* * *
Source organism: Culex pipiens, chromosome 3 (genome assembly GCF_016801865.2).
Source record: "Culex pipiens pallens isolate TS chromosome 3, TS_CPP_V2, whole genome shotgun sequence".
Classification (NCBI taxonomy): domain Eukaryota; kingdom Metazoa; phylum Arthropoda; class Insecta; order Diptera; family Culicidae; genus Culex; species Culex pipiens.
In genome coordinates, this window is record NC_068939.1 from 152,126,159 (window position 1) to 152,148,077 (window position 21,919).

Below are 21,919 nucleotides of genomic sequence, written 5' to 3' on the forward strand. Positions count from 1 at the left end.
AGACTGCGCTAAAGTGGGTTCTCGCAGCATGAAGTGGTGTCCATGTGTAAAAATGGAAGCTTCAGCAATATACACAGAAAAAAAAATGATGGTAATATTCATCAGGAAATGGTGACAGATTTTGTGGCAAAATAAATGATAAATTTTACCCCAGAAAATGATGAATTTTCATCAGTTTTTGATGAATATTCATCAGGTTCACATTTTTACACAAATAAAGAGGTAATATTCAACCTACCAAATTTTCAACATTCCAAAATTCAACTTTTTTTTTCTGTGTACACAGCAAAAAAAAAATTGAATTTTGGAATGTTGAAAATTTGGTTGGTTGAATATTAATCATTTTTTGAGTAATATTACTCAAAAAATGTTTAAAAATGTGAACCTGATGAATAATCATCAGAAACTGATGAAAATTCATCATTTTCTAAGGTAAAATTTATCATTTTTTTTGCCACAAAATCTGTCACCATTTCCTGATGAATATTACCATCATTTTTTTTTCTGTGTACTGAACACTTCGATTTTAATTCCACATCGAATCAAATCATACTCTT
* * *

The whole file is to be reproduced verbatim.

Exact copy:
Source organism: Culex pipiens, chromosome 3 (genome assembly GCF_016801865.2).
Source record: "Culex pipiens pallens isolate TS chromosome 3, TS_CPP_V2, whole genome shotgun sequence".
Classification (NCBI taxonomy): domain Eukaryota; kingdom Metazoa; phylum Arthropoda; class Insecta; order Diptera; family Culicidae; genus Culex; species Culex pipiens.
In genome coordinates, this window is record NC_068939.1 from 152,126,159 (window position 1) to 152,148,077 (window position 21,919).

Below are 21,919 nucleotides of genomic sequence, written 5' to 3' on the forward strand. Positions count from 1 at the left end.
AGACTGCGCTAAAGTGGGTTCTCGCAGCATGAAGTGGTGTCCATGTGTAAAAATGGAAGCTTCAGCAATATACACAGAAAAAAAAATGATGGTAATATTCATCAGGAAATGGTGACAGATTTTGTGGCAAAATAAATGATAAATTTTACCCCAGAAAATGATGAATTTTCATCAGTTTTTGATGAATATTCATCAGGTTCACATTTTTACACAAATAAAGAGGTAATATTCAACCTACCAAATTTTCAACATTCCAAAATTCAACTTTTTTTTTCTGTGTACACAGCAAAAAAAAAATTGAATTTTGGAATGTTGAAAATTTGGTTGGTTGAATATTAATCATTTTTTGAGTAATATTACTCAAAAAATGTTTAAAAATGTGAACCTGATGAATAATCATCAGAAACTGATGAAAATTCATCATTTTCTAAGGTAAAATTTATCATTTTTTTTGCCACAAAATCTGTCACCATTTCCTGATGAATATTACCATCATTTTTTTTTCTGTGTACTGAACACTTCGATTTTAATTCCACATCGAATCAAATCATACTCTT